In order to propose a way forward toward better sexual and reproductive health regulation, which also avoids undercutting or crossing swords with religion, this Article will proceed as follows: Part I will paint with a broad brush the current state of sexual and reproductive health problems in the United States, focusing a bit upon younger Americans to whom SRA programs are addressed. It will highlight disparities according to race and socioeconomic conditions when these obtain. These are troubling on their face, but particularly troubling today at a time of perceived heightened racial and socioeconomic class tension in the United States.
Part II will set forth the controversies, first, surrounding the Trump administration’s SRA grants, and second, concerning the Obama administration’s contraception mandate. It will describe each agency action, and the partisan fabric of each administration’s HHS. Then, it will highlight each administration’s claim to possessing high-quality expertise on the subject matter at issue, and conclude with a description of the religious controversy that each agency action provoked.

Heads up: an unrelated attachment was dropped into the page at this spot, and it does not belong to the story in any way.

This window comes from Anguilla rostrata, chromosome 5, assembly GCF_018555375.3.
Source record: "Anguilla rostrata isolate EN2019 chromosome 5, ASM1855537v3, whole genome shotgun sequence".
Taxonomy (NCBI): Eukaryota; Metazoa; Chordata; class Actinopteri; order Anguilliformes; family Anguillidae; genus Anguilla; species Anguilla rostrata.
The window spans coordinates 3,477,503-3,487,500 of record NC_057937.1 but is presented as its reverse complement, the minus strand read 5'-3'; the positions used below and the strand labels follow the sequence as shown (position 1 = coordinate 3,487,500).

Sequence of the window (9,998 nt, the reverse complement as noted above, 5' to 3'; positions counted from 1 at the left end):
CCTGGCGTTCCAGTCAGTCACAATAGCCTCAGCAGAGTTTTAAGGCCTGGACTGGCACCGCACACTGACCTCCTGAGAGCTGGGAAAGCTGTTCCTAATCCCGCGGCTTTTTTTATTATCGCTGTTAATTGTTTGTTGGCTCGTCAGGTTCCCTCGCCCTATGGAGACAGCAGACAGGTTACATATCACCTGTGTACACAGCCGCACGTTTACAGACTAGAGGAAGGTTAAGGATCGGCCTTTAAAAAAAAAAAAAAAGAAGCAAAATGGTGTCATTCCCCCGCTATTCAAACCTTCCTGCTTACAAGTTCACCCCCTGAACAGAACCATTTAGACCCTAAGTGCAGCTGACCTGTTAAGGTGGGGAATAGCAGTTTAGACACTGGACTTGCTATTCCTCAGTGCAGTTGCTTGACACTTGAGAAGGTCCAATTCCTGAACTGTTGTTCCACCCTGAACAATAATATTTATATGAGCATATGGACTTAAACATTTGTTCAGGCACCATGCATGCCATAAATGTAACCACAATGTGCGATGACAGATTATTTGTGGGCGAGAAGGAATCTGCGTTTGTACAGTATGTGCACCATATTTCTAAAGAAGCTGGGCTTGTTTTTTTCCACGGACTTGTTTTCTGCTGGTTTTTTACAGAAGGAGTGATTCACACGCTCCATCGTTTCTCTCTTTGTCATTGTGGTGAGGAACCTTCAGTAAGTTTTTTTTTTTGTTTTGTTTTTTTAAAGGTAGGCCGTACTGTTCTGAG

Part III will critique the scientific arguments HHS deployed to support SRA funding and the contraceptive mandate. It will also identify the factors in both actions which give rise to establishment and free exercise challenges respectively, and suggest ways in which both HHS and religious actors might incrementally improve sexual and reproductive health policy while avoiding wasteful and unnecessary clashes with religion.